Hockey

Blades owner tells Coyotes to stay away

In the strongest words yet against a potential invasion by the NHL's Phoenix Coyotes, the owner of the Saskatoon Blades has pledged to do whatever it takes to protect his club's status as the only hockey team in his rink.

In the strongest words yet against a potential invasion by the NHL’s Phoenix Coyotes, the owner of the Saskatoon Blades has pledged to do whatever it takes to protect his club’s status as the only hockey team in his rink.

The issue was raised when Ice Edge Holdings recently announced its plans to buy the Coyotes and play five games a season in the 14,659-seat Credit Union Centre in Saskatoon.

"There’s no question it would have an effect on our ticket sales," Blades president and co-owner Jack Brodsky said.

Since it opened in 1988, the city-owned Credit Union Centre (formerly known as Saskatchewan Place) has always been home to the WHL’s Blades, and was recently expanded to seat 14,659 for hockey games, in time for the 2010 world junior championship.

"We've been here for a long time. And, anytime someone else moves in and affects your market, we would defend our position as the sole hockey tenant," Brodsky said.

Ice Edge COO Daryl Jones has contacted Brodsky about the proposed plan. The Blades owner told him that he wants to keep talking, but his hockey club’s position hasn’t changed.

Saskatoon has hosted neutral-site NHL games in the past, but there hasn’t been a plan of the Coyote’s scale since the late Bill Hunter tried to purchase the St. Louis Blues and move them to Saskatchewan in the 1980s.

BOG squashed Hunter's dream

The league’s board of governors didn’t approve of that deal, killing Hunter’s dream of bringing the NHL to his hometown.

Today, a similar story seems to be developing, with most of the current NHL board of governors opposed to the idea of having the Coyotes play games outside of Arizona.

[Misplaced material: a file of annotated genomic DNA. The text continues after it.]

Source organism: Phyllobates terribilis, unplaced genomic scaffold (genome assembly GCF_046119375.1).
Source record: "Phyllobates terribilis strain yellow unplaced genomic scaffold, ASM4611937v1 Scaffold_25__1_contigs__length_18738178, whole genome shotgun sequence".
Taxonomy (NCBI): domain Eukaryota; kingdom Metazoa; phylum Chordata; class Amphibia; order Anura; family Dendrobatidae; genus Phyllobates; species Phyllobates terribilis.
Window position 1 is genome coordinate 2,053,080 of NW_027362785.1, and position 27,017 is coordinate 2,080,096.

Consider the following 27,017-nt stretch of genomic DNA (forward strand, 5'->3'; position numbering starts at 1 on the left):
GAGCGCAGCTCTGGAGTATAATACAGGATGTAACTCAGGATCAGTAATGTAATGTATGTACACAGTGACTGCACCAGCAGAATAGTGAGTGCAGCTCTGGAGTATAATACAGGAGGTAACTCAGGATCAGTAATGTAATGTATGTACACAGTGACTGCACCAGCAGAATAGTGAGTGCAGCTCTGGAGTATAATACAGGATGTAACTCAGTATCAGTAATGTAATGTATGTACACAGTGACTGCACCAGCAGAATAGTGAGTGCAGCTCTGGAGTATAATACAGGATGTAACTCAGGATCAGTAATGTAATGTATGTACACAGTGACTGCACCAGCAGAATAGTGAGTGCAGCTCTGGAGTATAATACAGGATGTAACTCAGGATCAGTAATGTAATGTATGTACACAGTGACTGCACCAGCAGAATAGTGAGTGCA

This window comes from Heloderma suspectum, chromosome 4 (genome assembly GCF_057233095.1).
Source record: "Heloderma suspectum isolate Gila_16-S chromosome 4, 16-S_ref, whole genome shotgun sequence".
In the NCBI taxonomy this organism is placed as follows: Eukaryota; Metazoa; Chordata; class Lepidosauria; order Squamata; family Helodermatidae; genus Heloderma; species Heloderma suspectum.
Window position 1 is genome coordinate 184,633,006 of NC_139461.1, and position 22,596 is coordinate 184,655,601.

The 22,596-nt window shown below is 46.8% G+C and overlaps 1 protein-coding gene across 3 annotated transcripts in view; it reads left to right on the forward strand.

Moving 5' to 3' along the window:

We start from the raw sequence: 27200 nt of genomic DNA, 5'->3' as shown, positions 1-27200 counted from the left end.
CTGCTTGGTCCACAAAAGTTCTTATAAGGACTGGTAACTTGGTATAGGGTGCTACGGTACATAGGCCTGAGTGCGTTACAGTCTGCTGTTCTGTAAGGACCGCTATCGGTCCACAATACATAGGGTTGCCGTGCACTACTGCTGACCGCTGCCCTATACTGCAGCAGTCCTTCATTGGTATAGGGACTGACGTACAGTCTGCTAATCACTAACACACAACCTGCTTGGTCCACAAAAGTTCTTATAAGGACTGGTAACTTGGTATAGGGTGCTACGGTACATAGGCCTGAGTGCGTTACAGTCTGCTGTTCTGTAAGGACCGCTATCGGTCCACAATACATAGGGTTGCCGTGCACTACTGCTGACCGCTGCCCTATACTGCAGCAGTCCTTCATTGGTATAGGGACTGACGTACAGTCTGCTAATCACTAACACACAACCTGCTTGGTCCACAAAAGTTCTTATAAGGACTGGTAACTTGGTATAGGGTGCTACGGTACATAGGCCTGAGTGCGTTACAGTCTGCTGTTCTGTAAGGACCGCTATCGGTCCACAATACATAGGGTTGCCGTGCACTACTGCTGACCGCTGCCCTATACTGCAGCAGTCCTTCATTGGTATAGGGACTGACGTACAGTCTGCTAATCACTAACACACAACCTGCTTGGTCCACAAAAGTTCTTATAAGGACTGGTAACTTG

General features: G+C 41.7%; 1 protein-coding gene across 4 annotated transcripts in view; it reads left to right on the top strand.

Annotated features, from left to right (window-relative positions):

But many fans in Saskatoon feel the Ice Edge group has given the city new hope.

"I’m a Winnipeg Jets fan, so it’d be good. I’d love to see them come back to Canada," said Terry Reidle, who drove three hours from Swift Current to Saskatoon to see Team Canada play on Saturday.

"I would go. I think they’d be sellouts, all five games for sure," Brett Reese said.

Many fans thinks the NHL is keeping track of how they support the world juniors in Saskatoon.

There is a strong passion for the game in Saskatchewan – a love for hockey that runs deep through every community.

It helped Saskatoon and Regina win the bid to host the 2010 world junior hockey championship, becoming the first Canadian cities to host the tournament twice (the first was in 1991).

But there’s a difference between pulling together for a special event and supporting NHL hockey on a routine basis, Brodsky said.

Small market may not be feasible for NHL club

Saskatoon is a great major-junior city, he said, but the viability of the NHL in a small market of 250,000 is questionable.

"It’s okay for a major event like [the world juniors], but how many games a year are they going to be buying tickets to see NHL product? And, if it’s a short-term thing, I’m not sure that’s the healthiest thing either."

It’s not fair to tease fans with only five games a season, with no guarantees of how long it will last, Brodsky said.

"It starts to look like a money grab."

While the NHL continues to monitor the situation, local businesses in Saskatoon are doing the same. If the Coyotes came to town, there would likely be an increase in business for restaurants, hotels, and retail stores – especially those that sell NHL merchandise.

"You’re going to have fans coming in to get a jersey to go watch their team," said Mike Stefanuk, manager of Jersey City.

"Whether it’s Toronto, Montreal, Edmonton or whatever team [the Coyotes] bring in for those five games. Everyone going to the game would definitely want to get something new for it."

But, like most fans, Stefanuk isn’t holding his breath for a dream that has eluded Saskatoon for decades.

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